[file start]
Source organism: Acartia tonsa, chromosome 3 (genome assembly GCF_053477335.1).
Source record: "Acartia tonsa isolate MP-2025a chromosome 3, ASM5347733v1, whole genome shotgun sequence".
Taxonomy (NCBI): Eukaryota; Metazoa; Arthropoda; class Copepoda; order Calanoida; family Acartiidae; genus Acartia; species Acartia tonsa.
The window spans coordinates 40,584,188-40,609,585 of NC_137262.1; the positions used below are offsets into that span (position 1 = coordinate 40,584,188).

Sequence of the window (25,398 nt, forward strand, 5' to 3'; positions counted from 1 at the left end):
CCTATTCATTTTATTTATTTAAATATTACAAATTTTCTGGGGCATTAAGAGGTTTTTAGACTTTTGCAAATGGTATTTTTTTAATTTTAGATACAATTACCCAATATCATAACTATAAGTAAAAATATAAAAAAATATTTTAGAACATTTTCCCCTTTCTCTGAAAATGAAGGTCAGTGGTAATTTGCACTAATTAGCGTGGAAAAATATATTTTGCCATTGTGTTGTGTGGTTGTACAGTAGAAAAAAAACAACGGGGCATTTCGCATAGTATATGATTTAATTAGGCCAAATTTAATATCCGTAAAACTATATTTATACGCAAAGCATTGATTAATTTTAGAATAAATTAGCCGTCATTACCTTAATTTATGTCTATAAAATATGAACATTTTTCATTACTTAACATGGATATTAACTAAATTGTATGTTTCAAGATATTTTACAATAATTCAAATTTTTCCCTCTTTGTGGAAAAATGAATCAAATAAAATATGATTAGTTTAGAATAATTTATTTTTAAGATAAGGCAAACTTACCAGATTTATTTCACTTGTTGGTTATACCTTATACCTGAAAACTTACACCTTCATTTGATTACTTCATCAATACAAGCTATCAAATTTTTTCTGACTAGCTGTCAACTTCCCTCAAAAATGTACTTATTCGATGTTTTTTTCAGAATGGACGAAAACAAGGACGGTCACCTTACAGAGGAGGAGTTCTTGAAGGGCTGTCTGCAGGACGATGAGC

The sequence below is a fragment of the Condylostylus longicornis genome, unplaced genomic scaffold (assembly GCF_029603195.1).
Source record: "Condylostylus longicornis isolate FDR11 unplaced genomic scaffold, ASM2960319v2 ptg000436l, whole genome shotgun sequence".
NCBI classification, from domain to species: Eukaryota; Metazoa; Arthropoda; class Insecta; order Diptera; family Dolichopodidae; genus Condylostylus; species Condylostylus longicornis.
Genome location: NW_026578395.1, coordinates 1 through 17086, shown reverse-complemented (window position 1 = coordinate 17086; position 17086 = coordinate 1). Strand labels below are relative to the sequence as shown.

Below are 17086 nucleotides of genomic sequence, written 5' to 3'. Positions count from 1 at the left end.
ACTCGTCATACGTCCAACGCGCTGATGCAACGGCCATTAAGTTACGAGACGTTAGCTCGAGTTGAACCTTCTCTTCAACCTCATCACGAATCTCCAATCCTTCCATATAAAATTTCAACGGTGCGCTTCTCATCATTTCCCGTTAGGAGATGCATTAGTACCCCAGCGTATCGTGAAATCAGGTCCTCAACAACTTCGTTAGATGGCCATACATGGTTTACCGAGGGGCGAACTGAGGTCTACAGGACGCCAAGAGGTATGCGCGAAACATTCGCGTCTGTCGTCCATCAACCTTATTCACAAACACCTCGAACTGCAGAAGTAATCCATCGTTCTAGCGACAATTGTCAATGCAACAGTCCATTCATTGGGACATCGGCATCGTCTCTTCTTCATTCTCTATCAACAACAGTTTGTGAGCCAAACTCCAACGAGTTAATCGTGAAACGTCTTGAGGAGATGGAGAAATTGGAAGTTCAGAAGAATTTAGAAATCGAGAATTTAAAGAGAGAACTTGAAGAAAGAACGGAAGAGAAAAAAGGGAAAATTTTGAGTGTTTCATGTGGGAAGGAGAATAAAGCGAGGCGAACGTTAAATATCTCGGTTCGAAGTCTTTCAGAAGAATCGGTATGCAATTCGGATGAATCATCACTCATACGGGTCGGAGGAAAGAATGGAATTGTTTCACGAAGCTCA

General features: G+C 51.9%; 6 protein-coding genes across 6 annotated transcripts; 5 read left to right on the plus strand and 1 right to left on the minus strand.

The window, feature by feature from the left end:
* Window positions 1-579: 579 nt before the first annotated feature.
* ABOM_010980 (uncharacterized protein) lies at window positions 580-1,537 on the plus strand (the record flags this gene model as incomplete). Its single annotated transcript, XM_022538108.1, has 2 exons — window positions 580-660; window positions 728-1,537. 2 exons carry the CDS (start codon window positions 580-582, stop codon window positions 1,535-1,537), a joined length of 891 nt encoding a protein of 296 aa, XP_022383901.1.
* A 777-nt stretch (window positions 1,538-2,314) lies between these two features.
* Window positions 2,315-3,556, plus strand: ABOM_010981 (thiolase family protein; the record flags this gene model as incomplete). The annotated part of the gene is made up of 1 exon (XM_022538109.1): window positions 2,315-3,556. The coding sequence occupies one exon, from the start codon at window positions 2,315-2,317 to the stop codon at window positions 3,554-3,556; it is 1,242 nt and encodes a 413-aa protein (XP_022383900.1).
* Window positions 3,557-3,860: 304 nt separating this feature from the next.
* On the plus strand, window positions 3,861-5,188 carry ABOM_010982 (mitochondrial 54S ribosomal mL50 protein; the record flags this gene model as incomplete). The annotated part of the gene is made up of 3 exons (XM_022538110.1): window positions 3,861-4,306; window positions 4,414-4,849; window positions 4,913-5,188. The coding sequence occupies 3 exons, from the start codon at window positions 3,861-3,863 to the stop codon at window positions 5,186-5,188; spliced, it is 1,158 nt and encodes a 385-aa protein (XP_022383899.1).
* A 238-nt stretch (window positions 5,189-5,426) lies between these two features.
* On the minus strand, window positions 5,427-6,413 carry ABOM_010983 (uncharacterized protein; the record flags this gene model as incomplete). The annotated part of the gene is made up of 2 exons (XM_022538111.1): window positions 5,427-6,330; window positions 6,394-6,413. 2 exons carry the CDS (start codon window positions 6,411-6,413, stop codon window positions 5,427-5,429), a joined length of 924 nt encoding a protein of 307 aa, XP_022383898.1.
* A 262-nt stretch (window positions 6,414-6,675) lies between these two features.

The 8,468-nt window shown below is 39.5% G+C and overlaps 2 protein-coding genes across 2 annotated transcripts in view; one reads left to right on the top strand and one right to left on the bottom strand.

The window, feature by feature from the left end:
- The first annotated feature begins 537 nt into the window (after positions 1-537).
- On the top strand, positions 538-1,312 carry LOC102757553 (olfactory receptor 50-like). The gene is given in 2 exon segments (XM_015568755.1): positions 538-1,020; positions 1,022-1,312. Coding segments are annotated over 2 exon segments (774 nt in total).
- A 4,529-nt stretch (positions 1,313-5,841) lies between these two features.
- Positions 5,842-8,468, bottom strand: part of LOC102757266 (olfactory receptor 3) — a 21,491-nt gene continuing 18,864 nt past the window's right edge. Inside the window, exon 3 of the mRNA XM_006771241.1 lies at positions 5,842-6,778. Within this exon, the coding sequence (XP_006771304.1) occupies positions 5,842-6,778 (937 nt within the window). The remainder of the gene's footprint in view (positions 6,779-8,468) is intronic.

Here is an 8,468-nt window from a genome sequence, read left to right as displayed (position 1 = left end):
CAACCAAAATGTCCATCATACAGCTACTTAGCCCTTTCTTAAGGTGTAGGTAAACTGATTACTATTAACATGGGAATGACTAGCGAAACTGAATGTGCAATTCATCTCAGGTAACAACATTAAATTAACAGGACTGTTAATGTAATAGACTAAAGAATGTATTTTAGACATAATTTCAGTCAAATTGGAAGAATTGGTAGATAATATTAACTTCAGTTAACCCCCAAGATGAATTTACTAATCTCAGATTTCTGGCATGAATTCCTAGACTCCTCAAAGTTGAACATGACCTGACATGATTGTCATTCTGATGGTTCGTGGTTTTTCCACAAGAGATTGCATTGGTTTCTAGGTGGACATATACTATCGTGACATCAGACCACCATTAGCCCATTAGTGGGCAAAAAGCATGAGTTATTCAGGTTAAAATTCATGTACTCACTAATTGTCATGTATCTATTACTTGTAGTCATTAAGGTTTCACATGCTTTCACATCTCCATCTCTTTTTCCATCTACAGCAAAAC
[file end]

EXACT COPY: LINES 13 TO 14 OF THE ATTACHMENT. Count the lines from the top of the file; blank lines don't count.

General features: G+C 51.9%; 6 protein-coding genes across 6 annotated transcripts; 5 read left to right on the plus strand and 1 right to left on the minus strand.

The window, feature by feature from the left end: